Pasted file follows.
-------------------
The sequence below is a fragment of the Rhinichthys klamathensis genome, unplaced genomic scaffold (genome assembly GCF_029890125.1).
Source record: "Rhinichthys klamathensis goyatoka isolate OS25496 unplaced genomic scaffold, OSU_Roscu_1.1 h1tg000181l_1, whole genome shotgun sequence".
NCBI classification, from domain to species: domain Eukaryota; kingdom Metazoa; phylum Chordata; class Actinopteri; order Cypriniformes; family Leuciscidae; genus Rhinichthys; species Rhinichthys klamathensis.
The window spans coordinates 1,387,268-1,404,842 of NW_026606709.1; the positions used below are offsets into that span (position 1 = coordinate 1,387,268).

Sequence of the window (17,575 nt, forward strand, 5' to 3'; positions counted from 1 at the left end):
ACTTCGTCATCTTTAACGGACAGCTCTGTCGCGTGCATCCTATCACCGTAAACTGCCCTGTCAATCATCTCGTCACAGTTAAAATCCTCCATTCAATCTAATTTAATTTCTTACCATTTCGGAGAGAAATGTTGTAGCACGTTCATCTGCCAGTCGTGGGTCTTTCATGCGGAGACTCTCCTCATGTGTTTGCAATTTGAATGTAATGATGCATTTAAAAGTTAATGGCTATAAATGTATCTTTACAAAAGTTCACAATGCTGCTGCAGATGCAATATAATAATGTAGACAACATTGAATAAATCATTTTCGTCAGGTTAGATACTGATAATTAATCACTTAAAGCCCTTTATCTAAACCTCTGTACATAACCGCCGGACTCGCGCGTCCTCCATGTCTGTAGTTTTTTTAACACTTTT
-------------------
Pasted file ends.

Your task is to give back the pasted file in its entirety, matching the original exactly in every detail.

The sequence below is a fragment of the Rhinichthys klamathensis genome, unplaced genomic scaffold (genome assembly GCF_029890125.1).
Source record: "Rhinichthys klamathensis goyatoka isolate OS25496 unplaced genomic scaffold, OSU_Roscu_1.1 h1tg000181l_1, whole genome shotgun sequence".
NCBI classification, from domain to species: domain Eukaryota; kingdom Metazoa; phylum Chordata; class Actinopteri; order Cypriniformes; family Leuciscidae; genus Rhinichthys; species Rhinichthys klamathensis.
The window spans coordinates 1,387,268-1,404,842 of NW_026606709.1; the positions used below are offsets into that span (position 1 = coordinate 1,387,268).

Sequence of the window (17,575 nt, forward strand, 5' to 3'; positions counted from 1 at the left end):
ACTTCGTCATCTTTAACGGACAGCTCTGTCGCGTGCATCCTATCACCGTAAACTGCCCTGTCAATCATCTCGTCACAGTTAAAATCCTCCATTCAATCTAATTTAATTTCTTACCATTTCGGAGAGAAATGTTGTAGCACGTTCATCTGCCAGTCGTGGGTCTTTCATGCGGAGACTCTCCTCATGTGTTTGCAATTTGAATGTAATGATGCATTTAAAAGTTAATGGCTATAAATGTATCTTTACAAAAGTTCACAATGCTGCTGCAGATGCAATATAATAATGTAGACAACATTGAATAAATCATTTTCGTCAGGTTAGATACTGATAATTAATCACTTAAAGCCCTTTATCTAAACCTCTGTACATAACCGCCGGACTCGCGCGTCCTCCATGTCTGTAGTTTTTTTAACACTTTT